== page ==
Magic cards are not essential for survival, nor are they essential for the manufacturing of goods. Sharp swings in the price of Magic cards don’t halt the gears of production, though it can hurt players looking to incorporate last minute tech into their decks in the hours before a tournament.

Massive price fluctuations are a mixed bag for players on the outside of the finance sphere. If they pay attention to values when trading, they may get excited when a card goes up in price and end up with a tradable asset that they hadn’t previously had. In most cases, though, players just tend to get upset when a card they traded away goes up in value later on.

For those heavily involved in the Magic card market, rampant speculation is good for those with a quick finger and an eye on rumors. If you’re willing to take a quick gamble and you’re fast enough in both buying and selling, you can make some real money on a card’s value spike. If there are enough speculators, it doesn’t matter whether a card is ‘good,’ just whether it is ‘hot.’

Those who are hurt the most are generally stuck in the middle. They know enough to buy in on a card on the way up, but they lack the connections to get out of their inventory quickly enough. Assuming that a speculation-fueled spike (like Scroll Rack) is the same as a demand-fueled rise (like Sneak Attack) can be a very costly mistake. For the most part, you need to have your speculation purchases sold before the cards even get to you in the mail.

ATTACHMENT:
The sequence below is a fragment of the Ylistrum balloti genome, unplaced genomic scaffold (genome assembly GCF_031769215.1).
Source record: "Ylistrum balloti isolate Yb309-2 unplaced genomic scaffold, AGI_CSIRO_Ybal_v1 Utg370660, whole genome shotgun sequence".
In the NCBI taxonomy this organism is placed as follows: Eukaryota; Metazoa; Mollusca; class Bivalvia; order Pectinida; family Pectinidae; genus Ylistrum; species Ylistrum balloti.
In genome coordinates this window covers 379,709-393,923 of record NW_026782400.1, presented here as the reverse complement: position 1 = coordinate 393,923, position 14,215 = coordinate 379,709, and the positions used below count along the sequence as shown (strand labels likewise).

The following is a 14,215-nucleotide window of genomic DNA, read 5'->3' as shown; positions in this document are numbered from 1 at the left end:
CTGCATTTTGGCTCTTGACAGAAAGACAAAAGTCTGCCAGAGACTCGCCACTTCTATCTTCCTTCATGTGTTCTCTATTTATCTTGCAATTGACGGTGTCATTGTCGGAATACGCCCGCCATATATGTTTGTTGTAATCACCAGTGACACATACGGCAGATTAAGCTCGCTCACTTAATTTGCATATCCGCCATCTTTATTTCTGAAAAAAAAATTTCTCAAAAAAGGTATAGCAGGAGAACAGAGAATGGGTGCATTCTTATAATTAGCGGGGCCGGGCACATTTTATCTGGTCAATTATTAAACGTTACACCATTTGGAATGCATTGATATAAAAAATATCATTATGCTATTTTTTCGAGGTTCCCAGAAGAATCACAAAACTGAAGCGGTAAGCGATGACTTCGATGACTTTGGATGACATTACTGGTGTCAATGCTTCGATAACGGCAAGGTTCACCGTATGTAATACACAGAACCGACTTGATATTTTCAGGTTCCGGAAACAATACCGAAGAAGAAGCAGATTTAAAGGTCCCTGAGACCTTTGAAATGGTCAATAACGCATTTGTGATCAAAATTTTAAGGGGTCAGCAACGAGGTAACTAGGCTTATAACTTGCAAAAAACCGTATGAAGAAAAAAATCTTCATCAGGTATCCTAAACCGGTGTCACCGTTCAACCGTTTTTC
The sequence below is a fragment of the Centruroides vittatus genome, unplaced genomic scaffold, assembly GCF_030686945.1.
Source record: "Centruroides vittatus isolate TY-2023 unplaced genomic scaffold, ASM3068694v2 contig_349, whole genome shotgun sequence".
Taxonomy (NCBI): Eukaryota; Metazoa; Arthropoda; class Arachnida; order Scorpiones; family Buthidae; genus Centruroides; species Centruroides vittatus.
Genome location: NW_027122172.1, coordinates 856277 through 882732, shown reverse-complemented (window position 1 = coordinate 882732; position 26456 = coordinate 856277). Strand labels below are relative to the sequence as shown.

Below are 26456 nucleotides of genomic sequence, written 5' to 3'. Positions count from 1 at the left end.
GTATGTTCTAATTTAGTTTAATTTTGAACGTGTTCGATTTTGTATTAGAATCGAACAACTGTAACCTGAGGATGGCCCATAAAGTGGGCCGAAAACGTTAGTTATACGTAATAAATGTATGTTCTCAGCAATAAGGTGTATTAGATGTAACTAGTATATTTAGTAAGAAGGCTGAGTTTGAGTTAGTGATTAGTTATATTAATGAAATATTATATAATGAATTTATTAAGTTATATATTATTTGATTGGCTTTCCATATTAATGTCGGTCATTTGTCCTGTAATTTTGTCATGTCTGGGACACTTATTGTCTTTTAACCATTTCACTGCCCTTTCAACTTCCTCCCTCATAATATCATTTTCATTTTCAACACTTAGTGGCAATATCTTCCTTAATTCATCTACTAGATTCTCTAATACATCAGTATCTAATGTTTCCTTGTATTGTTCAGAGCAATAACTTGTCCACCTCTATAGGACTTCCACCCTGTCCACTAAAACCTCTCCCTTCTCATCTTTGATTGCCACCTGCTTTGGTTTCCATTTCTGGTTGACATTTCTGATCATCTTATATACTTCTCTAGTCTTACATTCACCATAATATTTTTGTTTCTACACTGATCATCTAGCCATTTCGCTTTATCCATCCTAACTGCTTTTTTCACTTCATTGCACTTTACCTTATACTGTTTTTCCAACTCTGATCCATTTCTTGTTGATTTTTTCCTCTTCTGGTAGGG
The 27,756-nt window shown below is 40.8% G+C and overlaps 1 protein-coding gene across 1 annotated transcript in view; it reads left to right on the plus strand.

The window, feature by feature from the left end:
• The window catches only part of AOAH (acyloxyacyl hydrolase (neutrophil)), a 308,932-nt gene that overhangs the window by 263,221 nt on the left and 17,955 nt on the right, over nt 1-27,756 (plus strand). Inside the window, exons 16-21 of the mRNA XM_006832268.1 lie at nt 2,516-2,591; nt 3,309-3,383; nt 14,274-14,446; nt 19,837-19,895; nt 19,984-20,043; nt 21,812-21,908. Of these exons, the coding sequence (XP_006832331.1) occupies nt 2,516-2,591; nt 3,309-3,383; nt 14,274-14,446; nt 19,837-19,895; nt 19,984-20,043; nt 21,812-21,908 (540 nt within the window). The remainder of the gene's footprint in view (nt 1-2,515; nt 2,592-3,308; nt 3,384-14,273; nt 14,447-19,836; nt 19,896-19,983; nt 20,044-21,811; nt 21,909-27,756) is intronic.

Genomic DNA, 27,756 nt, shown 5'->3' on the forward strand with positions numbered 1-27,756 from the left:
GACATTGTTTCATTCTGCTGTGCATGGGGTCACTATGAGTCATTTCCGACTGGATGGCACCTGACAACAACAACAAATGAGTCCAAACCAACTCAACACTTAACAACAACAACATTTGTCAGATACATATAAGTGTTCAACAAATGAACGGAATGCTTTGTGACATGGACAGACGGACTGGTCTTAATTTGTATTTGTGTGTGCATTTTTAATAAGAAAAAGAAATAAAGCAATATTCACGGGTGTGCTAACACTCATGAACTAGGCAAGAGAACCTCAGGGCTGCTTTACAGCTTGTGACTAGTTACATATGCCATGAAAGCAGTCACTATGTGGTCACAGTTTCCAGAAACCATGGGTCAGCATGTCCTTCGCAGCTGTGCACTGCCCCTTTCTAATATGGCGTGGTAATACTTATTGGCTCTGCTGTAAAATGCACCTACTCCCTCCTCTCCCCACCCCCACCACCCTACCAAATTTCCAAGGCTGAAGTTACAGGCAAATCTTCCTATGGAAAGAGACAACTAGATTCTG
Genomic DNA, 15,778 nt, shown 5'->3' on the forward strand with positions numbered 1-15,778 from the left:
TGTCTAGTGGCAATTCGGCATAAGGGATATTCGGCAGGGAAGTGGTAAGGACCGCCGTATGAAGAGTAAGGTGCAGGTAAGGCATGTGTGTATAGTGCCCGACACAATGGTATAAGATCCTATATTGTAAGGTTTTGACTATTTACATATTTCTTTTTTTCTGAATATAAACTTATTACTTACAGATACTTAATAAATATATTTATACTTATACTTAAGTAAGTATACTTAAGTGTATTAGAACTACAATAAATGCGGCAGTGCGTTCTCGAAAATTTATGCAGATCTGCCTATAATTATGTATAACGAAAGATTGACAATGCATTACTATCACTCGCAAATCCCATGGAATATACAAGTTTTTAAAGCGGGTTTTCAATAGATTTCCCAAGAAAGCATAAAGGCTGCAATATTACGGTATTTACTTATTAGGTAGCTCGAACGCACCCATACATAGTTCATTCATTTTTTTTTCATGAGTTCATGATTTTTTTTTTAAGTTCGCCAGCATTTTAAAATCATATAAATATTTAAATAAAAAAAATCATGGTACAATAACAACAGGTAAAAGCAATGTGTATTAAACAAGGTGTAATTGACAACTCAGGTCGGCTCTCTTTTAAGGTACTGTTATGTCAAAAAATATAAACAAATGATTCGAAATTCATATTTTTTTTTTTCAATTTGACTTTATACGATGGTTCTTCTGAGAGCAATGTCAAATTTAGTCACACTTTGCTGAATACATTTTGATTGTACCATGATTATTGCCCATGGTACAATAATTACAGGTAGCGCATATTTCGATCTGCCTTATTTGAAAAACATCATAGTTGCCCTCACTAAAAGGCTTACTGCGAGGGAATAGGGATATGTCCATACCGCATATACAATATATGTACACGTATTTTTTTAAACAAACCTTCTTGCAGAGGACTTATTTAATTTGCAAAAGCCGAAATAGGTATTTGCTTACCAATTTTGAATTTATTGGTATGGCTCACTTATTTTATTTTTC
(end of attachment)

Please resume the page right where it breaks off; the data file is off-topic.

The increase in Magic speculation is going to get more intense before it slows down. Because there are so many amateur speculators out there and the pool of available copies of a given card is so small, smart Magic speculation is far less risky than, say, the stock market. Anyone with a couple hundred dollars can get some skin in the game, and the only other things you need are time and a Twitter account. Until enough of these speculations turn out poorly, more and more people will flock to this as a way to grow their collection.

Riding these artificial spikes might seem reasonable at the moment, but the more people are involved the harder it is going to be. The more copies of a hot card go to speculators as opposed to players and collectors, the quicker the price is going to crater when everyone decides to sell. Things will get harder, and people will lose money. Some people will lose a lot of money.

While it may cost you some money on missed chances, the advice I have for you is simple: only invest in cards you personally believe in. Don’t just buy into a card because you saw a rumor somewhere that it might be good. Think fast, but always take a moment to think about what you’re doing. Magic speculation may not be as high-stakes a game as international commodities trading, but the money is still just as real.

Until next time —

— Chas Andres